American Kid (New West)
Reviewed by Abby Johnston, Fri., May 17, 2013
Patty GriffinAmerican Kid (New West)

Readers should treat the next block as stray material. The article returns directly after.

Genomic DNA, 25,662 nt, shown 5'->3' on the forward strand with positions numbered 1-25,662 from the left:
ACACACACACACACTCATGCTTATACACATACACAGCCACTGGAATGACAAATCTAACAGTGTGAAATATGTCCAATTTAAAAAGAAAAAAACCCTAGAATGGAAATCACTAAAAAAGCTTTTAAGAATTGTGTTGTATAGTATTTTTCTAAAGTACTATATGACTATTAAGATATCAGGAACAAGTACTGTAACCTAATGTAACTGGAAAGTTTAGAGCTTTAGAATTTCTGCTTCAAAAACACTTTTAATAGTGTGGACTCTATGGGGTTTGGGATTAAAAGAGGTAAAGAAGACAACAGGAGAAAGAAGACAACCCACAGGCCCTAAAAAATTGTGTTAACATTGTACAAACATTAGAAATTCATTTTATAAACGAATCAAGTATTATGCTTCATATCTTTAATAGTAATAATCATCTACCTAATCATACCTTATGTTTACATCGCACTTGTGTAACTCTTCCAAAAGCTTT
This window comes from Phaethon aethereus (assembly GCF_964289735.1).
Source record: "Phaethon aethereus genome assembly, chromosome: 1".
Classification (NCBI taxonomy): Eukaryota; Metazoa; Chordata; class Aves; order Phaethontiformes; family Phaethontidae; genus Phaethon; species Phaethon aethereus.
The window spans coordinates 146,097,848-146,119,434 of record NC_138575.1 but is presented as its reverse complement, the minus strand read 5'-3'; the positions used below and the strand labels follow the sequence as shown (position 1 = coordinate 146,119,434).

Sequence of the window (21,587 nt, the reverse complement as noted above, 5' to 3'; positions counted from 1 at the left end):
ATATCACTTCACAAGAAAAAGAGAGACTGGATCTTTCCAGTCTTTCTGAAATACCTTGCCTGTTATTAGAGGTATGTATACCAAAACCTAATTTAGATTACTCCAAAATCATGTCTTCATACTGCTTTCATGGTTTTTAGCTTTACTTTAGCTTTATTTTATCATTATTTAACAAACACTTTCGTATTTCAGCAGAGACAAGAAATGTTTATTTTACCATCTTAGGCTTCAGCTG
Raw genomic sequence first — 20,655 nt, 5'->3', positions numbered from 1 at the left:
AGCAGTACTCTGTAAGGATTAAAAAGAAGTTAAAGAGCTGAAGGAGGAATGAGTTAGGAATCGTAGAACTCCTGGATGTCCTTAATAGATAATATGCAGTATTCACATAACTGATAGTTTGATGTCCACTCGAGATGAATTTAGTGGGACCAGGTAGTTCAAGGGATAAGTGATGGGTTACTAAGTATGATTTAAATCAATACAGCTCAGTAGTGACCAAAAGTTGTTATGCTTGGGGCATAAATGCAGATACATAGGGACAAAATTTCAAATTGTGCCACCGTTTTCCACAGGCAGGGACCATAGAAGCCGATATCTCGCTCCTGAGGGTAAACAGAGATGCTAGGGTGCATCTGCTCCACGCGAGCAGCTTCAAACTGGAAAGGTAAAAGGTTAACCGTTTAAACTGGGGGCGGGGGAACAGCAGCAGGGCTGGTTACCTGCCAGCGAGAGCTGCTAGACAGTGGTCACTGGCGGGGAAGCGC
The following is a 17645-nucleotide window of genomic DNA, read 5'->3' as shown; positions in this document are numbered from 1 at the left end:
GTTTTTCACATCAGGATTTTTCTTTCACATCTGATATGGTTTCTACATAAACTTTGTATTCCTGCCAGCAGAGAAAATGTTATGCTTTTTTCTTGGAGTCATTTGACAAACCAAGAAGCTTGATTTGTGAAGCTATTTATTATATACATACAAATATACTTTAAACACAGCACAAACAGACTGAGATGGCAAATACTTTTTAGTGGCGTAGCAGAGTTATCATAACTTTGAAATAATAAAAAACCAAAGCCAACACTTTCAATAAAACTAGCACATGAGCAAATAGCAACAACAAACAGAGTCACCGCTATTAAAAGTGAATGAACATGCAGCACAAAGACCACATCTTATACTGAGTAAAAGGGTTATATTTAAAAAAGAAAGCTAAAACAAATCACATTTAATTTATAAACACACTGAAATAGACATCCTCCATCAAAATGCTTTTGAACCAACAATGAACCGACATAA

When loss fuels an album, it can play like an open wound. Tender, reflective, and poignant, Patty Griffin's seventh LP, American Kid, honors her late father Lawrence Griffin, a World War II veteran and high school teacher. The ultimate labor of love, its folk blues offers a deeply moving eulogy. While autobiographical work can certainly open itself up to vulnerability, that doesn't necessarily correspond to artistic achievement. In the case of the now longtime local songstress, American Kid deals yet another high note in an ever deepening career, but doesn't always offer the same immediate enchantment of some of her other music. The disc begins the same way it ends, with raw songs in different stages of grief. Opening spiritual "Go Wherever You Wanna Go" mixes hyperbolic and quotidian imagery into a peaceful reconciliation with death. Closing the album, "Gonna Miss You When You're Gone" errs toward lament, quietly scripted by Griffin's jazz-lilted vox and ethereal swell of synth sustain. Between those bookends, she drifts through genres and symbolism. "Don't Let Me Die in Florida" picks up the pace early, its acoustic guitar sweating out a swamp-blues riff as insistent and strong as the author's plea for home. Delicate balladry envelopes "Ohio," beautifully harmonized by Austin's favorite lion, Robert Plant. There are points when Kid feels a little boxed; "Mom & Dad's Waltz" plays trite in the indicated time signature, and "Wild Old Dog" delves too far into its God-as-errant-mutt metaphor. Nevertheless, Griffin re-emerges with her best foot forward, sparse folk for the working man ("Faithful Son").